Death in the ICU: what families tell us about end-of-life care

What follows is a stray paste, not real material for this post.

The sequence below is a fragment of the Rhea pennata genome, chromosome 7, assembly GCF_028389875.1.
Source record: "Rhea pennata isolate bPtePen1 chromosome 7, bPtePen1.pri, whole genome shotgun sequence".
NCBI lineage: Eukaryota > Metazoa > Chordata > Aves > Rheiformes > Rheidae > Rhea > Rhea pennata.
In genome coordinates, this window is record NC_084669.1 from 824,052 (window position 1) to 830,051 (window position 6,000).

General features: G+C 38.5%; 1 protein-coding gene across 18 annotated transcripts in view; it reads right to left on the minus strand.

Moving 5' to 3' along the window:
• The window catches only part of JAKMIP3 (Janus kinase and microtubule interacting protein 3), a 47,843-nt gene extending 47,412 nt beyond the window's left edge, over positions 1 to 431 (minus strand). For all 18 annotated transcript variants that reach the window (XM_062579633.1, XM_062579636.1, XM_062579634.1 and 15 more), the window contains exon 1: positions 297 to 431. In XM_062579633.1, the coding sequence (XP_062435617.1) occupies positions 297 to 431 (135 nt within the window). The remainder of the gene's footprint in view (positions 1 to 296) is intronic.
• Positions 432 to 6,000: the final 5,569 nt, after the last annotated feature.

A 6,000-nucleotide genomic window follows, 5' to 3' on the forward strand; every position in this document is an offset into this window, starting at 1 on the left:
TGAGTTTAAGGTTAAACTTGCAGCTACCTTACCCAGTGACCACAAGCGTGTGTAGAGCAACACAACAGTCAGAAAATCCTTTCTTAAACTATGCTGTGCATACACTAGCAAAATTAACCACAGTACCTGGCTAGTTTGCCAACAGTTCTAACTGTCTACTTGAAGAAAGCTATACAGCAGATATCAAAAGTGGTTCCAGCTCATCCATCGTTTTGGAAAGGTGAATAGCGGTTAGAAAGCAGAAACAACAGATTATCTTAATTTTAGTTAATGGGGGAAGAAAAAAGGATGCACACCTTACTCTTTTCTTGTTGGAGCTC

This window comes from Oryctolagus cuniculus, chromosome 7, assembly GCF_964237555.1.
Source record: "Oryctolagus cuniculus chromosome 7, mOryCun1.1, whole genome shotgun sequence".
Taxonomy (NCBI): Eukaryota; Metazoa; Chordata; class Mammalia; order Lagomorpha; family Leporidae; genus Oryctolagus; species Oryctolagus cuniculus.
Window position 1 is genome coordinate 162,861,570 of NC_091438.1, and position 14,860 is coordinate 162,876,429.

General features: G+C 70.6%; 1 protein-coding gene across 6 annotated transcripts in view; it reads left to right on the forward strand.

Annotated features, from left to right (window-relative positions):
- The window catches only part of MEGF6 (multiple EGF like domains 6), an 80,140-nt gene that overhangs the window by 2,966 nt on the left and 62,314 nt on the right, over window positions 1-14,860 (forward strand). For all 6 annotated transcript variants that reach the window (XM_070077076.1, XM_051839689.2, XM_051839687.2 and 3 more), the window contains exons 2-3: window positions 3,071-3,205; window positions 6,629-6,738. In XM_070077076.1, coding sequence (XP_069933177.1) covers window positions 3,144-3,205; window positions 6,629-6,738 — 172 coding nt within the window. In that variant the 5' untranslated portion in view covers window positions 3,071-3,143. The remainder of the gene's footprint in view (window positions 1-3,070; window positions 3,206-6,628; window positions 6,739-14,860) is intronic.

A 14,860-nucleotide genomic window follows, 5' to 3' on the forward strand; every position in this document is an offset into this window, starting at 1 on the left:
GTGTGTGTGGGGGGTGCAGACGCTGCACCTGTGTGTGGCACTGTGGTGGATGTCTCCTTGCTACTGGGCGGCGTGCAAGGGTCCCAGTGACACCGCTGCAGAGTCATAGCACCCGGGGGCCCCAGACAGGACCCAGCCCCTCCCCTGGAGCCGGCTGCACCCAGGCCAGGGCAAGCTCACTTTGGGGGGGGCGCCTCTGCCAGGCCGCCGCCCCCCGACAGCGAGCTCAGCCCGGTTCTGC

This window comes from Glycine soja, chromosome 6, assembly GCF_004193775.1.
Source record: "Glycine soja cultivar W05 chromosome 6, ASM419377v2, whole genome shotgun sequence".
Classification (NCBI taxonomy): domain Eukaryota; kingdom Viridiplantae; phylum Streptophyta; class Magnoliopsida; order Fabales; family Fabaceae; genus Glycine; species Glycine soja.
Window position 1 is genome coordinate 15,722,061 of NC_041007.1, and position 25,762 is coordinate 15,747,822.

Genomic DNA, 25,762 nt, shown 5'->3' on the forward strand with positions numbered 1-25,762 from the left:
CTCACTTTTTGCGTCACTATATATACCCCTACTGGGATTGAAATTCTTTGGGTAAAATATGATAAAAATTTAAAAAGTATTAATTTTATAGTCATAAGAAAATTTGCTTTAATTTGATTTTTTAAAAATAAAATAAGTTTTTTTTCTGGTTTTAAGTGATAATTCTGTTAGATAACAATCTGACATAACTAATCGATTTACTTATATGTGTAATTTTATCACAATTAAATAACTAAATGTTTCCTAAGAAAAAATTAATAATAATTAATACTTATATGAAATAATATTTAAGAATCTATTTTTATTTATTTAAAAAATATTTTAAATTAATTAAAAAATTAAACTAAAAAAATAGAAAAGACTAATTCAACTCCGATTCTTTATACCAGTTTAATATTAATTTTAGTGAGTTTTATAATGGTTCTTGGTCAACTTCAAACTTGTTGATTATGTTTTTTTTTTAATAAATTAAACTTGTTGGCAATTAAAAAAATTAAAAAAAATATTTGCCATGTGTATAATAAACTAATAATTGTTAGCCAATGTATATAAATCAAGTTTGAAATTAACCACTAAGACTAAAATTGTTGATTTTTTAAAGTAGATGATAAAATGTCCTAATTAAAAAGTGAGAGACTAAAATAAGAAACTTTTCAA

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BACKGROUND: People survive repeated health crises that used to be fatal and, at times, treatment intended to prolong life, prolongs death instead. Many people die in hospitals although they say they prefer to die at home. At the same time, research identifies multiple ways the American healthcare system is ill equipped to serve patients at the end of life. Presently, 20% of Americans die in Intensive Care Units (ICU), thus ICUs represent an important setting for learning about end-of-life care and death in America today. PURPOSE: To explore the nature of ICU care as perceived by family members, this qualitative study analyzed 693 reports from surveys mailed to family members of patients who died in the ICU of a major Boston hospital between 2009 and 2015. The study focused on experiences of received services as reported in responses to the survey’s three open-ended questions regarding helpful and unhelpful aspects of care surrounding the patient’s death. Family member experiences with social work services were also explored. METHODS: Data were assessed using the Family-centered Care (FCC) model, an emerging framework for provision of best practices in hospital settings. This framework emphasizes that patients, families, and health care providers work in partnership to set treatment goals. Since FCC has been correlated with better outcomes, one research objective here was to explore the extent to which family members’ experiences reflected the presence of FCC. The study also assessed family members’ experiences that fell outside the realm of FCC. Using NVivo software, analysis was guided by Braun and Clarke’s (2012) six-phase thematic analysis approach. FINDINGS AND IMPLICATIONS: Family members described numerous positive experiences. Deaths were humane and the delivery of FCC was evident. An in-depth data analysis provided illuminating details of FCC and explicated over 47 themes important to families’ ICU experiences. Families reported that they received emotional support, were well-informed, and were treated with respect. Findings suggest that FCC is possible in an ICU setting, supporting the use of FCC in ICU care and suggesting that it could profoundly improve the quality of end-of-life care. Responses concerning the role of social work were limited.